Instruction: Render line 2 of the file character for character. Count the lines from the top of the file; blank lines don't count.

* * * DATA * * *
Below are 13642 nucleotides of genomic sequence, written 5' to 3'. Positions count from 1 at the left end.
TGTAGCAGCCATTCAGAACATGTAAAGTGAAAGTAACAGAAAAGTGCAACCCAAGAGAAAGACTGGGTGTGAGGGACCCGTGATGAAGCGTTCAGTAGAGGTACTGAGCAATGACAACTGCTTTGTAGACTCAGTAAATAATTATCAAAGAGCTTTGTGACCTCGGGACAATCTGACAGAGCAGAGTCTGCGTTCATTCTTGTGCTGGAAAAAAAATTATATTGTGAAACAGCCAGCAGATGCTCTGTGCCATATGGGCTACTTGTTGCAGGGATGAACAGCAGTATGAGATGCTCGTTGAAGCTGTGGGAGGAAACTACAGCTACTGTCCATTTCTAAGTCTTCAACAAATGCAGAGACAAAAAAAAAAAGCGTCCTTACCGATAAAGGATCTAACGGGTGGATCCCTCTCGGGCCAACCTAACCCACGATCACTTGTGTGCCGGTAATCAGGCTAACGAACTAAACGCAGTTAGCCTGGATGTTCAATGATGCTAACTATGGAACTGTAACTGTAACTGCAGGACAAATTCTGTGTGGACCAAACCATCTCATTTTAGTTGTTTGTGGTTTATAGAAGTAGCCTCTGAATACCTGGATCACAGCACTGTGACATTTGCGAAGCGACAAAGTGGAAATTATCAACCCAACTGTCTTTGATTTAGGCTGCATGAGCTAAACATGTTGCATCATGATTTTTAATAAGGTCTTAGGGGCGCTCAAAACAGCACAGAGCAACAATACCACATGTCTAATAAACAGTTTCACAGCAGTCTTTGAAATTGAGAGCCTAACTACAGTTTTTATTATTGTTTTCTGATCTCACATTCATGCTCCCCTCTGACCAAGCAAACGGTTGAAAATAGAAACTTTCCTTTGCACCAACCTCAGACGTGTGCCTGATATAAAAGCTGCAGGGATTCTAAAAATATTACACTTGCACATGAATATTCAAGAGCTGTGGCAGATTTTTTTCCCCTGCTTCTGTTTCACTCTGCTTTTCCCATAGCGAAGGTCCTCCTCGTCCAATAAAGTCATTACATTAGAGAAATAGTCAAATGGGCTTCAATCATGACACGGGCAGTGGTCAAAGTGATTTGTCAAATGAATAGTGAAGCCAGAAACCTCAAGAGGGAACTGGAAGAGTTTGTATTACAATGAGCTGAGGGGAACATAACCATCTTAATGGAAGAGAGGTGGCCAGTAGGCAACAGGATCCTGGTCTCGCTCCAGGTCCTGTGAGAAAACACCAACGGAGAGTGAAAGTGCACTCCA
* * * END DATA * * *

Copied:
TGTAGCAGCCATTCAGAACATGTAAAGTGAAAGTAACAGAAAAGTGCAACCCAAGAGAAAGACTGGGTGTGAGGGACCCGTGATGAAGCGTTCAGTAGAGGTACTGAGCAATGACAACTGCTTTGTAGACTCAGTAAATAATTATCAAAGAGCTTTGTGACCTCGGGACAATCTGACAGAGCAGAGTCTGCGTTCATTCTTGTGCTGGAAAAAAAATTATATTGTGAAACAGCCAGCAGATGCTCTGTGCCATATGGGCTACTTGTTGCAGGGATGAACAGCAGTATGAGATGCTCGTTGAAGCTGTGGGAGGAAACTACAGCTACTGTCCATTTCTAAGTCTTCAACAAATGCAGAGACAAAAAAAAAAAGCGTCCTTACCGATAAAGGATCTAACGGGTGGATCCCTCTCGGGCCAACCTAACCCACGATCACTTGTGTGCCGGTAATCAGGCTAACGAACTAAACGCAGTTAGCCTGGATGTTCAATGATGCTAACTATGGAACTGTAACTGTAACTGCAGGACAAATTCTGTGTGGACCAAACCATCTCATTTTAGTTGTTTGTGGTTTATAGAAGTAGCCTCTGAATACCTGGATCACAGCACTGTGACATTTGCGAAGCGACAAAGTGGAAATTATCAACCCAACTGTCTTTGATTTAGGCTGCATGAGCTAAACATGTTGCATCATGATTTTTAATAAGGTCTTAGGGGCGCTCAAAACAGCACAGAGCAACAATACCACATGTCTAATAAACAGTTTCACAGCAGTCTTTGAAATTGAGAGCCTAACTACAGTTTTTATTATTGTTTTCTGATCTCACATTCATGCTCCCCTCTGACCAAGCAAACGGTTGAAAATAGAAACTTTCCTTTGCACCAACCTCAGACGTGTGCCTGATATAAAAGCTGCAGGGATTCTAAAAATATTACACTTGCACATGAATATTCAAGAGCTGTGGCAGATTTTTTTCCCCTGCTTCTGTTTCACTCTGCTTTTCCCATAGCGAAGGTCCTCCTCGTCCAATAAAGTCATTACATTAGAGAAATAGTCAAATGGGCTTCAATCATGACACGGGCAGTGGTCAAAGTGATTTGTCAAATGAATAGTGAAGCCAGAAACCTCAAGAGGGAACTGGAAGAGTTTGTATTACAATGAGCTGAGGGGAACATAACCATCTTAATGGAAGAGAGGTGGCCAGTAGGCAACAGGATCCTGGTCTCGCTCCAGGTCCTGTGAGAAAACACCAACGGAGAGTGAAAGTGCACTCCA